# Can you deduce Neumann boundary data from Dirichlet boundary data?

Say for the following problem, suppose boundary of $\Omega$ is $C^{1,1}$: \left\{ \begin{aligned} -\Delta \phi &= \mathrm{div} \,\vec{u}\quad \text{ in } \Omega \\ \phi&=0 \quad \text{ on }\partial \Omega \end{aligned} \right. Could we deduce $\nabla \phi\cdot \vec{n}$ on $\partial \Omega$ by the following reasoning? Multiply a test function $v\in H^1(\Omega)$ and by doing integration by parts we have: $$\int_{\Omega} \nabla \phi\cdot \nabla v -\int_{\partial \Omega} (\nabla \phi\cdot\vec{n})\,v = -\int_{\Omega} \vec{u}\cdot \nabla v +\int_{\partial \Omega} (\vec{u}\cdot\vec{n})\,v$$ Could we say that by the arbitrariness of $v$ that $\nabla \phi\cdot \vec{n} = -\vec{u}\cdot \vec{n}$?

No, you can't deduce this from the arbitrariness of $v$, because $\nabla v$ isn't independent of $v$. Also, you didn't, as the title suggests, deduce the Neumann boundary data from the Dirichlet boundary data; you tried to deduce them from the differential equation (at least I don't see where you used $\phi=0$). That can't work, since the boundary data are not determined by the differential equation.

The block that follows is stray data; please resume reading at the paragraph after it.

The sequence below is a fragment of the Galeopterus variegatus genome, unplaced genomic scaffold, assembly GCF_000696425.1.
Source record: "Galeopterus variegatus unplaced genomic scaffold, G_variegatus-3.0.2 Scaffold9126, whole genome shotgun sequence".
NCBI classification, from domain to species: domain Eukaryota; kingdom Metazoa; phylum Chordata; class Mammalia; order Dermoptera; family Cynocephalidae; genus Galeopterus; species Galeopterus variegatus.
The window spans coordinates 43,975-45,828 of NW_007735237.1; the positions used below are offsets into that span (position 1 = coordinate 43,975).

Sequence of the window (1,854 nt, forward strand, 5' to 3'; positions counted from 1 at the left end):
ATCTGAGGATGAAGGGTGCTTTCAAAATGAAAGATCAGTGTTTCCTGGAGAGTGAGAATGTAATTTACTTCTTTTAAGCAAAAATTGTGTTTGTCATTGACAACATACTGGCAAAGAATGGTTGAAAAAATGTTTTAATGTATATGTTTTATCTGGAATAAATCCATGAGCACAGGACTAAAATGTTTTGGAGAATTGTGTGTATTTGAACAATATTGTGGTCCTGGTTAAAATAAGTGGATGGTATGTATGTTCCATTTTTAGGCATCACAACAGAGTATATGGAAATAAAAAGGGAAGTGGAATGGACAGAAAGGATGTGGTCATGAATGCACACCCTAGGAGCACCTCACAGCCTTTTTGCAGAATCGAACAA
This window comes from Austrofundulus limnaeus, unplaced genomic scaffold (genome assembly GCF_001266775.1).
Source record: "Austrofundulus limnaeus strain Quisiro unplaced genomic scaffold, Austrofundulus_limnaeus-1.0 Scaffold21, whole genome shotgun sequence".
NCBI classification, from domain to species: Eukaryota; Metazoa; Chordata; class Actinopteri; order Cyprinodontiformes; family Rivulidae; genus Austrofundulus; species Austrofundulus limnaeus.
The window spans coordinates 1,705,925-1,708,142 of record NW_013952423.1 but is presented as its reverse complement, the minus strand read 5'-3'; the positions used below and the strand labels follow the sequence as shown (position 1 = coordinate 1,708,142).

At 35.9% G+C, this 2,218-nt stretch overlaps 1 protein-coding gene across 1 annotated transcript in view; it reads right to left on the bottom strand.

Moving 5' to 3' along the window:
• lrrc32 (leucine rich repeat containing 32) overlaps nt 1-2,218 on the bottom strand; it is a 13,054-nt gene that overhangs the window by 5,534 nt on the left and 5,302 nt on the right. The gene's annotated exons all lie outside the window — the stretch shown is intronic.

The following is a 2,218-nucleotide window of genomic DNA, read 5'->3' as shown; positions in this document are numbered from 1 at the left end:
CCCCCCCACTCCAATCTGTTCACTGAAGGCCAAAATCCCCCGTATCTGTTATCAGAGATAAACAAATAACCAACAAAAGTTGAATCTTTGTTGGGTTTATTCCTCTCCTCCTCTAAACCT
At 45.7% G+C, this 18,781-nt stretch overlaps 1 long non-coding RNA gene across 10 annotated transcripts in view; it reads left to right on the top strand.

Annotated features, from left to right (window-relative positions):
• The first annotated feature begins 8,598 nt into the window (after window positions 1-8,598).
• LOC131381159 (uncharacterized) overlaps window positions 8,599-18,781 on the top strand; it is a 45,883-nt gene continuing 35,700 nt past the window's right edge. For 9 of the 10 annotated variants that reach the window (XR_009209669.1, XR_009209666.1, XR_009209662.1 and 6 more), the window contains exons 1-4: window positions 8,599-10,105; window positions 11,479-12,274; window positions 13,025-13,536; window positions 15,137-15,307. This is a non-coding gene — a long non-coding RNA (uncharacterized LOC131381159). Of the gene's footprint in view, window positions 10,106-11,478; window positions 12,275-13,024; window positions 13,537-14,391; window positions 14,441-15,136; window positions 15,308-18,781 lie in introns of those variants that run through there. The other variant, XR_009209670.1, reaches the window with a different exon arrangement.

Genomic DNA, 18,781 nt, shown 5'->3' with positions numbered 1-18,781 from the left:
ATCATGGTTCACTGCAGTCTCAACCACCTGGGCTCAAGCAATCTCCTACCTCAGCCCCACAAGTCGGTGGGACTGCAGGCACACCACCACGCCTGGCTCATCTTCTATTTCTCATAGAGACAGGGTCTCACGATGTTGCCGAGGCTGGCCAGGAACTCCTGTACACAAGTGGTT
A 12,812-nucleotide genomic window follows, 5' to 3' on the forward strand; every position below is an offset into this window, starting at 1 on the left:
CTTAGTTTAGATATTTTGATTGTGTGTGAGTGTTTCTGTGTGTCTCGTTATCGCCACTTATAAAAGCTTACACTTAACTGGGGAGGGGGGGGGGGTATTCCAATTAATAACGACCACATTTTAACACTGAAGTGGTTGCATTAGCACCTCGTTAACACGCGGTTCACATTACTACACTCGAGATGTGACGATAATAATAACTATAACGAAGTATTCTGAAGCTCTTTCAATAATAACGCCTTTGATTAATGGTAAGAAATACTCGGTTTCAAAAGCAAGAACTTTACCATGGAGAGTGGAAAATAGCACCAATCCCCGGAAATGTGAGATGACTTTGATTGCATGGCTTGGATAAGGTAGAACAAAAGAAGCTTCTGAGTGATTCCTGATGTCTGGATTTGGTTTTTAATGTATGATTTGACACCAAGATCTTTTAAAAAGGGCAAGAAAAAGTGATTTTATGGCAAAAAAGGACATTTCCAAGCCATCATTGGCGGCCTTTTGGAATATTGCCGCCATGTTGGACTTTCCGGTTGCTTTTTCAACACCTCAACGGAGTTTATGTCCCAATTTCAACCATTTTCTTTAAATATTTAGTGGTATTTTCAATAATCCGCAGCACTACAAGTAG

Another way to see that this can't be right is that the solenoidal (divergence-free) part of $\vec u$ doesn't enter into the equation at all, whereas it does enter into the boundary condition you deduced.